COVID-19 Adaptations in the Care of Patients with Opioid Use Disorder: a Survey of California Primary Care Clinics.
Journal of general internal medicine
With the onset of the COVID-19 crisis, many federal agencies relaxed policies regulating opioid use disorder treatment. The impact of these changes has been minimally documented. The abrupt nature of these shifts provides a naturalistic opportunity to examine adaptations for opioid use disorder treatment in primary care.To examine change in medical and behavioral health appointment frequency, visit type, and management of patients with opioid use disorder in response to COVID-19.A 14-item survey queried primary care practices that were enrolled in a medications for opioid use disorder statewide expansion project. Survey content focused on changes in service delivery because of COVID-19. The survey was open for 18 days.We surveyed 338 clinicians from 57 primary care clinics located in California, including federally qualified health centers and look-alikes. A representative from all 57 clinics (100%) and 118 staff (34.8% of all staff clinicians) participated in the survey.The survey consisted of seven dimensions of practice: medical visits, behavioral health visits, medication management, urine drug screenings, workflow, perceived patient demand, and staff experience.A total of 52 of 57 (91.2%) primary care clinics reported practice adaptations in response to COVID-19 regulatory changes. Many clinics indicated that both medical (40.4%) and behavioral health visits (53.8%) were now exclusively virtual. Two-thirds (65.4%) of clinics reported increased duration of buprenorphine prescriptions and reduced urine drug screenings (67.3%). The majority (56.1%) of clinics experienced an increase in patient demand for behavioral health services. Over half (56.2%) of clinics described having an easier or unchanged experience retaining patients in care.Many adaptations in the primary care approach to patients with opioid use disorder may be temporary reactions to COVID-19. Further evaluation of the impact of these adaptations on patient outcomes is needed to determine whether changes should be maintained post-COVID-19.
View details for DOI 10.1007/s11606-020-06436-3
View details for PubMedID 33511572
Implementation of health-focused interventions in vulnerable populations: protocol for a scoping review.
2020; 10 (7): e036937
INTRODUCTION: Vulnerable populations face significant challenges in navigating the care continuum, ranging from diagnosis of illness to linkage and retention in healthcare. Understanding how best to move individuals within these vulnerable populations across the care continuum is critical to improving their health. A large body of literature has focused on evaluation of implementation of various health-focused interventions in this population. However, we do not fully understand the unique challenges to implementing healthcare interventions for vulnerable populations. This study aims to examine the literature describing implementation of health service interventions among vulnerable populations to identify how implementations using the Consolidated Framework for Implementation Research are adapted. Findings from this review will be useful to implementation scientists to identify gaps in evidence and for adapting similar interventions in unique settings.METHODS AND ANALYSIS: This study protocol outlines a scoping review of the peer-reviewed and grey literature, using established approaches delineated in Arksey and O'Malley's scoping review framework and the Preferred Reporting Items for Systematic Reviews and Meta-Analyses extension for Scoping Reviews Checklist. Search strategies will be developed and refined by a medical librarian in collaboration with the research team. Searches will be conducted in electronic databases (CINAHL, Cochrane, PsychINFO, PubMed, Social Services Abstracts, Web of Science, Google and Google Scholar) and limited to studies published between 1 August 2009 and 1 June 2020. Additionally, hand searches will be conducted in three relevant journals-Implementation Science, Systematic Reviews and BMJ Open. English-language studies and reports meeting inclusion criteria will be screened independently by two reviewers and the final list will be abstracted and charted in duplicate.ETHICS AND DISSEMINATION: This is a review of the literature; ethics approval is not indicated. We will disseminate findings from this study in peer-reviewed journals as well as presentations to relevant stakeholders and conferences.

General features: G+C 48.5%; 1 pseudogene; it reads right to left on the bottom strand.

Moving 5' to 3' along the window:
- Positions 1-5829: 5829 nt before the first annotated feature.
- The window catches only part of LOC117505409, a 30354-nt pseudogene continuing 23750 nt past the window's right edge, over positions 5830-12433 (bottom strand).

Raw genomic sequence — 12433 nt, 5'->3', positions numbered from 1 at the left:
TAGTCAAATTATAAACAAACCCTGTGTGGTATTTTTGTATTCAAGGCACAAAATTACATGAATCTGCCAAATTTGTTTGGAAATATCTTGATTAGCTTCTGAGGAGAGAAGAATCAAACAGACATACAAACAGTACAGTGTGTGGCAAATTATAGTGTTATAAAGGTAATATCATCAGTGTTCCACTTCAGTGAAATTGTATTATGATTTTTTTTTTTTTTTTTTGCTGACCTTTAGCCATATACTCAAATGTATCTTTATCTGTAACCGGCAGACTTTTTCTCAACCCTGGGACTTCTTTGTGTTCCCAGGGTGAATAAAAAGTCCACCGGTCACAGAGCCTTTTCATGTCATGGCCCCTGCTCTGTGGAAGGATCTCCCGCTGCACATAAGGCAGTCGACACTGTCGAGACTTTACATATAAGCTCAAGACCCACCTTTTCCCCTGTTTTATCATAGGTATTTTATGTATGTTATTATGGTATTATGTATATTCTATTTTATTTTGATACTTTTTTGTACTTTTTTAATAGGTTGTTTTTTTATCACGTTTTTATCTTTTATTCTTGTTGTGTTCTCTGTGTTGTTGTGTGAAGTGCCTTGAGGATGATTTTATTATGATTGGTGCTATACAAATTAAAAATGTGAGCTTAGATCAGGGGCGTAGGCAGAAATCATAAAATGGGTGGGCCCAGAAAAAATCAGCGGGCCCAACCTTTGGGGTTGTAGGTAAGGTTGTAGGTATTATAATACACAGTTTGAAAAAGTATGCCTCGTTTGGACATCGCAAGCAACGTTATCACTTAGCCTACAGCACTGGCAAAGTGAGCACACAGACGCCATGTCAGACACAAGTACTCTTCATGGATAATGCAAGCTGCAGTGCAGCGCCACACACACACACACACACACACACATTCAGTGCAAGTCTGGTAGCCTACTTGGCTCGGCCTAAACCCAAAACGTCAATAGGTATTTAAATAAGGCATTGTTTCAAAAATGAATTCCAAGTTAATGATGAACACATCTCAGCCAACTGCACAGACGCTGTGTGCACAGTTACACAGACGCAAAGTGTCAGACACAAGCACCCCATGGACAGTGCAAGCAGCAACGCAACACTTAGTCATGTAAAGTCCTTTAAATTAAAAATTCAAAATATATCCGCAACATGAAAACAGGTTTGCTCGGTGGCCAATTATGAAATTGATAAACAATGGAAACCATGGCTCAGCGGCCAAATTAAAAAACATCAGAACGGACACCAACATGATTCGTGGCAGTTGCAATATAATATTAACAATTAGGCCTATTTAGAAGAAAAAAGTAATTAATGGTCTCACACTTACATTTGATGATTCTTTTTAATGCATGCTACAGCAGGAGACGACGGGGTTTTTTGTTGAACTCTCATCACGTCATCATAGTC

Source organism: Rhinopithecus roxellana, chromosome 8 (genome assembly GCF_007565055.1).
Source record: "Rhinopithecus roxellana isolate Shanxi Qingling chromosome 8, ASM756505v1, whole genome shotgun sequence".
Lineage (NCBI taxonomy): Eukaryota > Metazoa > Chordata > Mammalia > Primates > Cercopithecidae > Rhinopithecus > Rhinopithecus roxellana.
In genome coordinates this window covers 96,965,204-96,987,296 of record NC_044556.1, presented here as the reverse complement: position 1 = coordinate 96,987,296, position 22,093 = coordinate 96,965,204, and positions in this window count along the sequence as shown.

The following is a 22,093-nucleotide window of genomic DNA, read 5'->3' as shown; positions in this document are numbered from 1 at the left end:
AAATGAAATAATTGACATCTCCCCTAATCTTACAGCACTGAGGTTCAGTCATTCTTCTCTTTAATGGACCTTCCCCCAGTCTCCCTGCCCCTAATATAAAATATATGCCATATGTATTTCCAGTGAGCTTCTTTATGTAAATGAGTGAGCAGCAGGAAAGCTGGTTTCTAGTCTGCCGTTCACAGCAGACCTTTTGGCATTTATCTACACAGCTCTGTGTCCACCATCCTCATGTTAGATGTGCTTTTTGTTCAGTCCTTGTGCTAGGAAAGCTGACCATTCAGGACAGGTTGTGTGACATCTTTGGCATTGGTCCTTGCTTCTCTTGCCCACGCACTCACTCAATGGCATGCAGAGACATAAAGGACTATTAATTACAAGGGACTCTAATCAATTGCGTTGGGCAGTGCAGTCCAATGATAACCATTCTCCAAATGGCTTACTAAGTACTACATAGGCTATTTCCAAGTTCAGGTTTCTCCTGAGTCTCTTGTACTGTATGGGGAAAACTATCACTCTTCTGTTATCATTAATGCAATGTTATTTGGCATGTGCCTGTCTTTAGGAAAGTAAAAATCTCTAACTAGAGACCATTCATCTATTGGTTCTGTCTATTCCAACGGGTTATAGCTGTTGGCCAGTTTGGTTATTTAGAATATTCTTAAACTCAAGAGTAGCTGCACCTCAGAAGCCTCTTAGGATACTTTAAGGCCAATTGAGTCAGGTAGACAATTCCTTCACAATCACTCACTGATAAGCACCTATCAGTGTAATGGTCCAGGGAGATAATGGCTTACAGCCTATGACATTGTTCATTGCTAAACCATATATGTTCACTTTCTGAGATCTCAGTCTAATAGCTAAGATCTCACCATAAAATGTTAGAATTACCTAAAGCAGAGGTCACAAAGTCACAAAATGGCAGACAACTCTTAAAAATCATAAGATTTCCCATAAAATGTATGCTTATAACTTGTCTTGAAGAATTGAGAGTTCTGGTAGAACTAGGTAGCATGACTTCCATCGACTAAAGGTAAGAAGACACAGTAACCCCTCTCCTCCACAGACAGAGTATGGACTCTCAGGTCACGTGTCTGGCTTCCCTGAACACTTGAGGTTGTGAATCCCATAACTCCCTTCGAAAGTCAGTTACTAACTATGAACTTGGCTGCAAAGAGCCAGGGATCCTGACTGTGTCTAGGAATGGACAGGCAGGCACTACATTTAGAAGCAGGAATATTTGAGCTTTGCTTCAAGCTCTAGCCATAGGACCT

View details for DOI 10.1136/bmjopen-2020-036937
View details for PubMedID 32690530